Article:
Viewport width =
September 21, 2014 | by  | in Online Only |
Share on FacebookShare on Google+Pin on PinterestTweet about this on Twitter

Strange Swedes and a camel, Toe

For the first half of this year, I shared an 8-bedroom flat with international students in the stunning city of Lisbon, Portugal. We had a rooftop terrace overlooking a 10th-century Moorish castle. Life was pretty sweet.

You learn three things on an exchange. Well I did, anyway. I now understand that travel fuck ups make a trip into an adventure, just how real cultural differences are, and that Swedes have a name for “placing your dick gently on something”.

Not even kidding. It’s “olla”, very similar to the Portuguese “ola”, meaning “hello”. My Swedish friend lived in constant fear of a wild dick suddenly appearing to be gently placed on her.

My exchange city, Lisbon, is like a large-scale Cuba Street with cheaper hipster cafes, stunning century-old frescoed buildings, and full of creative, happy souls. I’m in love with the place! I spent my time in the culture-rich capital with my international friends drinking buckets of sangria (1.5 euros for 2L!), visiting artists’ markets, surfing, sunbathing, exploring the castles on the outskirts of town, and going to music festivals (Steve Aoki is a god). On weekends I’d do bucket-list type shit in unconventional places all over Europe.

I was lucky enough to spend a week in Turkey, exploring Istanbul, hiking the Star-Wars-like valleys of Cappadocia, and made a moving pilgrimage to Gallipoli (ANZAC battle site). I para-glided over the subtropical island of Madeira, held a chameleon and rode a camel (Toe) in Morocco, and swum around the medieval walled city of Dubrovnik, Croatia (a.k.a. GOT’s King’s Landing). I laughed at the misfortune of being stuck in a taxi for nine hours in a snowstorm with a driver who could only say “yes” in English. And I learnt that if you’re crossing the border between Croatia and Montenegro (Eastern Europe), and the taxi driver stops to remove and hide his velcroed-on ‘taxi’ sign before crossing the border, he’s probably carrying cocaine. I even experienced the sweet, sweet feels of a heated toilet seat.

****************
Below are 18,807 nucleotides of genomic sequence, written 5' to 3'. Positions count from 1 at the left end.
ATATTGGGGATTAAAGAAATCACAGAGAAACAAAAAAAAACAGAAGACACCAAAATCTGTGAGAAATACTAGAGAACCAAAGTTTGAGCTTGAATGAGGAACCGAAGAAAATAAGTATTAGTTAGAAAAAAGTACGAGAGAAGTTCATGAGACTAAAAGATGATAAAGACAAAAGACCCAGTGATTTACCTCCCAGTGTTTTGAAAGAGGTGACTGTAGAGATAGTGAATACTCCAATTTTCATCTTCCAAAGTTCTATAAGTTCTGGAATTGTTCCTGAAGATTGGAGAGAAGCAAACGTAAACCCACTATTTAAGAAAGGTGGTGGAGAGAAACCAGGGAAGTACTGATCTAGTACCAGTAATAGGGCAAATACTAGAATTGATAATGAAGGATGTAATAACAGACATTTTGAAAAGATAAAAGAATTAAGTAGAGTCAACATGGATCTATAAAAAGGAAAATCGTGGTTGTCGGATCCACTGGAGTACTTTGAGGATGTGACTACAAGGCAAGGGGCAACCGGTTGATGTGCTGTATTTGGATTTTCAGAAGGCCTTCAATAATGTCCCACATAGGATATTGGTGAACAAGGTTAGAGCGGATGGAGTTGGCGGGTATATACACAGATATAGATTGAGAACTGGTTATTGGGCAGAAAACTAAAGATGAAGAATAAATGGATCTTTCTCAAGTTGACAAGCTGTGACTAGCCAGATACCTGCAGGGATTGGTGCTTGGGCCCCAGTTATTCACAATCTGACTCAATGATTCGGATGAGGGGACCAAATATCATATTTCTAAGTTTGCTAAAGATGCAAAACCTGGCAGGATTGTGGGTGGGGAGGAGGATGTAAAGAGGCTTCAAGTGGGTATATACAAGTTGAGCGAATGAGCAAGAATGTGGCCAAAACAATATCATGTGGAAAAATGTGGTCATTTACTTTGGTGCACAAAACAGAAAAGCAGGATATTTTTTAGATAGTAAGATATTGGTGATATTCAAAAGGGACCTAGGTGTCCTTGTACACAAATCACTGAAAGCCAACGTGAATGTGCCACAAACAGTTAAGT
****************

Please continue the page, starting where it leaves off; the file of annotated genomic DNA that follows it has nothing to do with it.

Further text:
Living and studying in a completely different country is an experience no one should miss. You see the world with different eyes, understanding just how real cultural differences are; norms, humor, even values differ across cultures. It’s like a semi-blind person trying on glasses for the first time- you see how vast, diverse, and terrifying yet electrifying the world is.  So jump into the deep end. Go on an exchange. Discover the world. Just stay away from Swedish men who say “olla”.

Share on FacebookShare on Google+Pin on PinterestTweet about this on Twitter

About the Author ()

Comments are closed.

Recent posts

  1. An (im)possible dream: Living Wage for Vic Books
  2. Salient and VUW tussle over Official Information Act requests
  3. One Ocean
  4. Orphanage voluntourism a harmful exercise
  5. Interview with Grayson Gilmour
  6. Political Round Up
  7. A Town Like Alice — Nevil Shute
  8. Presidential Address
  9. Do You Ever Feel Like a Plastic Bag?
  10. Sport
1

Editor's Pick

In Which a Boy Leaves

: - SPONSORED - I’ve always been a fairly lucky kid. I essentially lucked out at birth, being born white, male, heterosexual, to a well off family. My life was never going to be particularly hard. And so my tale begins, with another stroke of sheer luck. After my girlfriend sugge